Friday, March 6, 2009

Rocky Hill Sides

There comes a time when you realize that not all hillsides are smooth with grass. There are several approaches to model this, the picture is my chosen approach. I have, in the past, done the more often seen; Styrofoam shaped with a hot wire or Sharp knife, painted and dry brushed, alla Warhammer 40K scenics you see pictured very often. I strive for more detail than a piece Styrofoam though. Yet, Styrofoam is the core of this hill. I reverse engineered my process to take a couple of How To pics on the steps I take to do this style.

A base is essential since the rock side is crumbling with weathering. Block is roughly shaped and glued with pva to the base and left to dry, your going to handle it a lot when your on the next step.

Have a rough idea if the entire hill is rocky or just a slope side or even just exposed areas of the hill, as in a ravine that has eroded open. When the core is secure and solidly in place, time to break out some rock molds. I use woodland scenic molds, they are durable and you can cast any type of material into them, at least I have used plaster, 2 part resin and pressed oven bake clay in and gotten good results. If your pouring a material into the molds you don't have to fill each part, leave some poured only part way to get thin rock facings to go along with the major looking versions. This gives a greater variety for the price of one molding sheet.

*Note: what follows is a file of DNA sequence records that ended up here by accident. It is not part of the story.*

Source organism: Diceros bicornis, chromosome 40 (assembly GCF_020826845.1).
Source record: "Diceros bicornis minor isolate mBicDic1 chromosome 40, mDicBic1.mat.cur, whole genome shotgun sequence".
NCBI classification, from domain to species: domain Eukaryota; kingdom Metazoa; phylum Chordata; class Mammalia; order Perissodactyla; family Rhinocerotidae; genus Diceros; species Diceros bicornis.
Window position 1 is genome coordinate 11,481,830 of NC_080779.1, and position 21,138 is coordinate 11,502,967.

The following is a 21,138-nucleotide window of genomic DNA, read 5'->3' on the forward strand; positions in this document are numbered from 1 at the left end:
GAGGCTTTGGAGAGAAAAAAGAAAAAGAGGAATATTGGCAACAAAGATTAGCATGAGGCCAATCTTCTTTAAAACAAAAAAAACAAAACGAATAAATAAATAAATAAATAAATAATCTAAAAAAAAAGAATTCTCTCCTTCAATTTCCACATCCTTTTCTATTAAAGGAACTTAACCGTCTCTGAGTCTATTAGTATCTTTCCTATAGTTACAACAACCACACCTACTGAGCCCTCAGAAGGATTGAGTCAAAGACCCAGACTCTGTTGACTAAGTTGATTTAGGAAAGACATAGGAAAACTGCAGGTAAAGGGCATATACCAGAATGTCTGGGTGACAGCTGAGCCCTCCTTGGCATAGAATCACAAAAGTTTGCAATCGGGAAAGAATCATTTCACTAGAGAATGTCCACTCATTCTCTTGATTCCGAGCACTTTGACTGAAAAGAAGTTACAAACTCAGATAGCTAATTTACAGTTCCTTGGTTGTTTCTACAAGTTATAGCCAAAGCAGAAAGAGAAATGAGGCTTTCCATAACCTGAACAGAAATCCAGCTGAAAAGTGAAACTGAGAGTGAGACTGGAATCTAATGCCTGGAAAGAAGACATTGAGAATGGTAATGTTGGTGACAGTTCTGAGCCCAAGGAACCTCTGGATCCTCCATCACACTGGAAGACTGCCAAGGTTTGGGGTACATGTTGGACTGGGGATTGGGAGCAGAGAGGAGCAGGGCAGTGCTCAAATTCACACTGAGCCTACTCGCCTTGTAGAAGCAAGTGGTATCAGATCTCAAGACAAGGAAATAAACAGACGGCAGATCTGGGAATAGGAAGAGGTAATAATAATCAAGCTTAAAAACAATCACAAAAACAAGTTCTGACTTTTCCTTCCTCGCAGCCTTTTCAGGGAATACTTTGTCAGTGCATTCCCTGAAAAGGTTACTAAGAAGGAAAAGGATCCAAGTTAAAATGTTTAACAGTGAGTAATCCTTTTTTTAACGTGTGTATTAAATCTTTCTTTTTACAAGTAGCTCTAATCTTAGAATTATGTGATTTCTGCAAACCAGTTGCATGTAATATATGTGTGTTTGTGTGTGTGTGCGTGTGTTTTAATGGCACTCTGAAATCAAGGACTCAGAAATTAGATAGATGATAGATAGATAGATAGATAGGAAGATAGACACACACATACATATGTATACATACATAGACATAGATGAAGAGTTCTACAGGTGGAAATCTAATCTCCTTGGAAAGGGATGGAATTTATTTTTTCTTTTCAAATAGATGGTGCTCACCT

So here I have a scattered collection of rock pieces I cast, notice that some of them are very thin. I lightly sand the backs and since these are in resin, I wash them in soapy water to get any residue that did not fully dry, old resin.., ready for gluing.

So here we are with the basic piece of core Styrofoam covered with glued on pieces of rock. Do not worry about gaps, after the rock pieces are completely dry you will use a caulking gun to shoot paintable caulk into the gaps. Use a fat stylus rod or your finger to make sure gaps are filled. Once it is fully dry, maybe a day sitting on a shelf .. the caulk needs a lot of time if its very thick to cure enough that water base paint will not melt it, its time for painting. Standard painting tips that you can find on many sites apply. Base coat dark and then dry brush lighter and lighter shades on up till your satisfied with the look. This includes the fallen rocks that you glue to the base of the rock face (cliff) with some sand or kitty litter added with pva glue for the crushed rock that occurs when the pieces fell and smashed to the ground.

This final shot is from the piece in the original picture, from the very front, but gives a good finished view of how the final painting goes over the entire piece. If the back of the hill is grassed and slopes away, simply paint or glue plus flock and its done.So, there you have it.

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